I'm guessing the snark comes in particularly because usually these objectivists are busy condemning all libertarians, themselves excluded, as evil, immoral, scum, etc. and worse than socialism.

 

Let us abstract from the Republican and Democrat parties. Let's say there was a Free Market Party candidate, who stands for liberty and non-aggression, he doesn't want to coerce anyone, but he is a racist, and wants freedom so that he can privately discriminate, and will galvanize others to do the same. Should we just say, hey, he isn't for violating rights, so it makes no difference? No, precisely on grounds of libertarian thickness, this kind of candidate would be rejected by various thick libertarians, not least of which the leading group is objectivists. Now that is not to say that suppose the only alternative to racist Free Market Party guy is Socialist party, who will do lots of coercing, but they are against racial oppression, then in that case things are a bit harder, but still, on other grounds I think we have reason not to support modern electoral politics at all, but that's another story.

Edited by 2046

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Are we still pretending that the Republicans and Democrats are different from each other?

 

Come one.  The only the difference is a few concretes and the excuse to use government force against others. And frankly the line is starting blur there. 

 

Although it's good to see Krugman give an answer that is based on more collectivist thinking.  He continue to expose himself at an amazing speed. 

 

What about his answer was "collectivist thinking"? I didn't find his answer complete since I think there's a tendency to dumb people to shift to the party that makes the most sense to their prehistoric superstitions, and hence it wouldn't solely be the "tribal effect". Clearly the answer is some combination.

 

But what about that analysis is "collectivist thinking"?

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[...]

So it is unusual to see objectivists defending Republicans on the ground that, hey, if they aren't a threat to my rights, then who cares what they think.

 

 

Insofar as it's inconceivable that massive political change is going to happen even within a few decades, it's idiotic to even focus on politics as such. I see the demopublicans as equals, politically.

 

Change will come from a reintroduction of reason to our culture.

 

Upholding Noah's Ark as the unquestioned truth is not simply a misinformed scientific theory (like say GW), it's a transparent and obvious rejection of reason. One believes in GW because one has been given evidence and/or is trusting those they understand to have evidence. Right or wrong, at least its on the right track.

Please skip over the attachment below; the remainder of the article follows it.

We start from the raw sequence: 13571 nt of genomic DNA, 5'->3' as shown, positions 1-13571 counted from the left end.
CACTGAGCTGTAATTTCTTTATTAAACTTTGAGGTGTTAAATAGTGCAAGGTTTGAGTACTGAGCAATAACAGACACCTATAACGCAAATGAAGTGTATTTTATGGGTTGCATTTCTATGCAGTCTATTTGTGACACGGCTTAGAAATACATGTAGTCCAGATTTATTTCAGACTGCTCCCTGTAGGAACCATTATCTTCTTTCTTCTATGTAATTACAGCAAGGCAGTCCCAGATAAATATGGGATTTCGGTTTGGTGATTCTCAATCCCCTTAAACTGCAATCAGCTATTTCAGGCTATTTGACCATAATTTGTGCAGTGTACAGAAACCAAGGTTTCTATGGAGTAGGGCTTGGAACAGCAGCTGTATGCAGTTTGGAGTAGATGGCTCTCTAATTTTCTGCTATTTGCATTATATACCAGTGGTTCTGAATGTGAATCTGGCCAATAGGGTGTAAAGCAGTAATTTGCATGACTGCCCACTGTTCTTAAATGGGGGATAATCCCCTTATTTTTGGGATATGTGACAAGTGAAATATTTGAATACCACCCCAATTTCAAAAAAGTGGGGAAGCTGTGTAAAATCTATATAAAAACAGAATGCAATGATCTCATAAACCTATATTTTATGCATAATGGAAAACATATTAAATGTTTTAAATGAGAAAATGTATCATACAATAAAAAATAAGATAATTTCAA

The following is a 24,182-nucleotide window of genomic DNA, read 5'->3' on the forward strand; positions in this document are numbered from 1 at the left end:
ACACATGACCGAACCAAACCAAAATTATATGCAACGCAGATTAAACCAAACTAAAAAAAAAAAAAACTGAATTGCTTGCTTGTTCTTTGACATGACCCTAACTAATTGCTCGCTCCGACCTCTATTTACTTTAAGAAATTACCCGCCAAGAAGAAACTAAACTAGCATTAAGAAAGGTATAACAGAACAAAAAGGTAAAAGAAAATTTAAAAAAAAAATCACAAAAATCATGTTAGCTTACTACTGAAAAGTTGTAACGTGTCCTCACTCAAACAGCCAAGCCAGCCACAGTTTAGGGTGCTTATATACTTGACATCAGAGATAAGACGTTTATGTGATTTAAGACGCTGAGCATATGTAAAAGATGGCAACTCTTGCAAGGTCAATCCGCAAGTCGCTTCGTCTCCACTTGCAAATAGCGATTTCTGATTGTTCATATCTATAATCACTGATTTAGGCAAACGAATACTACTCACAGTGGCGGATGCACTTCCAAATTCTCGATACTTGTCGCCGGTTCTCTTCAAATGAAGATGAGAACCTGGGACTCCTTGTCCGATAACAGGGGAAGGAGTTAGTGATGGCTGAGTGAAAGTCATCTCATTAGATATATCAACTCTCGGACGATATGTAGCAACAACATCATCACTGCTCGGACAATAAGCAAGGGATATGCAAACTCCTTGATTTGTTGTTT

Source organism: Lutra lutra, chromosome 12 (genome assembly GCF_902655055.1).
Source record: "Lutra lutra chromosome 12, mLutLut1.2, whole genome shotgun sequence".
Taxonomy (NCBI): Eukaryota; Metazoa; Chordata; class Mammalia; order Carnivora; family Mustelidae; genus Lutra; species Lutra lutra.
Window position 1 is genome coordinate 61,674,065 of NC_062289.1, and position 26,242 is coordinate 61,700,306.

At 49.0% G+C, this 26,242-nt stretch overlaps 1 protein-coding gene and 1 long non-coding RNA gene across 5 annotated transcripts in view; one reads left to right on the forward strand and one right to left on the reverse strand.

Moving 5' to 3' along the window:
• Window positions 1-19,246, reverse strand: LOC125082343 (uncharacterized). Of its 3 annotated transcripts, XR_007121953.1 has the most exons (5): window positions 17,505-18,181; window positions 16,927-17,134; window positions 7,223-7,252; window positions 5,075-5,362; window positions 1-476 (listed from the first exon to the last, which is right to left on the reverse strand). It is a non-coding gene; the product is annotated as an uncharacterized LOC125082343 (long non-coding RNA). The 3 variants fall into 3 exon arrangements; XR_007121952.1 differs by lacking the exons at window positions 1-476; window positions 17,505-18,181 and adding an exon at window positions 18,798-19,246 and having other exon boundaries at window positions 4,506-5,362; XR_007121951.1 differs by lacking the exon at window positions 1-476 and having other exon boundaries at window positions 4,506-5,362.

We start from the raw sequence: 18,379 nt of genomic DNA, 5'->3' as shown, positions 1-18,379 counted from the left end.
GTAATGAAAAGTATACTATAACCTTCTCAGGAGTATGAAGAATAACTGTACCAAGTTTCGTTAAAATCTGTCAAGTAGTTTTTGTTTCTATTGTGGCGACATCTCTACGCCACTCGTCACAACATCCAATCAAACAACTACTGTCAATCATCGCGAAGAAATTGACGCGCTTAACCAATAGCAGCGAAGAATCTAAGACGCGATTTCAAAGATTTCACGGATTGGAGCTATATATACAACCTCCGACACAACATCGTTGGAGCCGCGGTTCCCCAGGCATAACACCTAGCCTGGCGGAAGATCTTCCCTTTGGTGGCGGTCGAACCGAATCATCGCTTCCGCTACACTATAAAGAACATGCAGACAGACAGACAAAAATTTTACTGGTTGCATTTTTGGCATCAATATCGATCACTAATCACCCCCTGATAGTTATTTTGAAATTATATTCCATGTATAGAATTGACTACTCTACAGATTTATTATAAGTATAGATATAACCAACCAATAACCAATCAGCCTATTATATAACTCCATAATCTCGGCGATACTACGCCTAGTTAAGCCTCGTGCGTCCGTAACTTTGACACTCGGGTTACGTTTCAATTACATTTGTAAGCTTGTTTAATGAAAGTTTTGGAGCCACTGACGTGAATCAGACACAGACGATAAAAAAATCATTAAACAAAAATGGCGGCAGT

A Christian, on the other hand, rejects the entire notion of evidence as invalid.

 

So yes, it's sad to me to see Objectivists attack what few allies they still have in our culture and collaborate with their deepest enemies in exchange for an apparent surface-level alliance of values.

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"Both sides of the same counterfeit coin"(roughly) AR. Mystics and skeptics. One bunch 'knows' by Divine Intercession and the other sneer at that and state (with certainty) that you can't know anything for certain.

Collectivism and tribalism isn't a foregone conclusion with mystics - but it sure as hell is with skeptics.

Evidently my fairly benign experiences of Christians differ from all yours, but I estimate that skeptics are the same all over the world. Big Statists,

anti-conceptualists, all. Don't be fooled by their 'scientism'. This is only another god-authority to them, a simple substitute, like the State. They are not so smart at all, I think, but come across as sophisticated intelligentsia with ideas parroted from all the cool sources.

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Well, if I may, without the rude attitude if I can, because I understand where Crow is coming from. Usually, objectivists like to criticize other libertarians on the grounds that they have a too "thin" a conception of liberty,

 

I think we can stop you right here.  My post and this thread doesn't address Objectivist attitudes towards libertarians.  It addresses a poll that says Republicans reject the theory of evolution more than Democrats.  My original point stands.  If some politician (it doesn't matter what his party is) comes out and says "I'm very skeptical of theory of evolution" then my reaction is "yes that's a dumb thing to think but what is his platform?".  If he openly endorses a dangerous ideology like socialism on the other hand then I wouldn't consider voting for him.